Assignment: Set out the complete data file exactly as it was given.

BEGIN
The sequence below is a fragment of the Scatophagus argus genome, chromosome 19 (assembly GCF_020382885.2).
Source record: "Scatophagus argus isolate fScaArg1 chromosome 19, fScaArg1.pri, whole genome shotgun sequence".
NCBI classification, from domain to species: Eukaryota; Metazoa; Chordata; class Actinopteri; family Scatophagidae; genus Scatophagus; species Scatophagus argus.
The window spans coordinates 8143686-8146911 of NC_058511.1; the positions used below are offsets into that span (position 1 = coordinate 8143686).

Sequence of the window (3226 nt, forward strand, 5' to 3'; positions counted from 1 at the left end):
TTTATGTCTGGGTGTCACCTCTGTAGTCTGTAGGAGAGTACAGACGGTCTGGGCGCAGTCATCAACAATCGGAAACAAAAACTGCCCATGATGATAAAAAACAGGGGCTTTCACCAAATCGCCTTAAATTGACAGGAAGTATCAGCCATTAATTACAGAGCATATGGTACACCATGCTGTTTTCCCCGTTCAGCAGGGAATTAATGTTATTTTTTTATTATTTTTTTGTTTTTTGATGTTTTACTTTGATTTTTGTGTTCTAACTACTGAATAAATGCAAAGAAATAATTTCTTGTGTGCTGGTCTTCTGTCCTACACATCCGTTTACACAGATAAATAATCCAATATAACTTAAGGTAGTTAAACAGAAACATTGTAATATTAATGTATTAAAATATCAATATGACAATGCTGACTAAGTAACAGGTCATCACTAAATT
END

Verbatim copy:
The sequence below is a fragment of the Scatophagus argus genome, chromosome 19 (assembly GCF_020382885.2).
Source record: "Scatophagus argus isolate fScaArg1 chromosome 19, fScaArg1.pri, whole genome shotgun sequence".
NCBI classification, from domain to species: Eukaryota; Metazoa; Chordata; class Actinopteri; family Scatophagidae; genus Scatophagus; species Scatophagus argus.
The window spans coordinates 8143686-8146911 of NC_058511.1; the positions used below are offsets into that span (position 1 = coordinate 8143686).

Sequence of the window (3226 nt, forward strand, 5' to 3'; positions counted from 1 at the left end):
TTTATGTCTGGGTGTCACCTCTGTAGTCTGTAGGAGAGTACAGACGGTCTGGGCGCAGTCATCAACAATCGGAAACAAAAACTGCCCATGATGATAAAAAACAGGGGCTTTCACCAAATCGCCTTAAATTGACAGGAAGTATCAGCCATTAATTACAGAGCATATGGTACACCATGCTGTTTTCCCCGTTCAGCAGGGAATTAATGTTATTTTTTTATTATTTTTTTGTTTTTTGATGTTTTACTTTGATTTTTGTGTTCTAACTACTGAATAAATGCAAAGAAATAATTTCTTGTGTGCTGGTCTTCTGTCCTACACATCCGTTTACACAGATAAATAATCCAATATAACTTAAGGTAGTTAAACAGAAACATTGTAATATTAATGTATTAAAATATCAATATGACAATGCTGACTAAGTAACAGGTCATCACTAAATT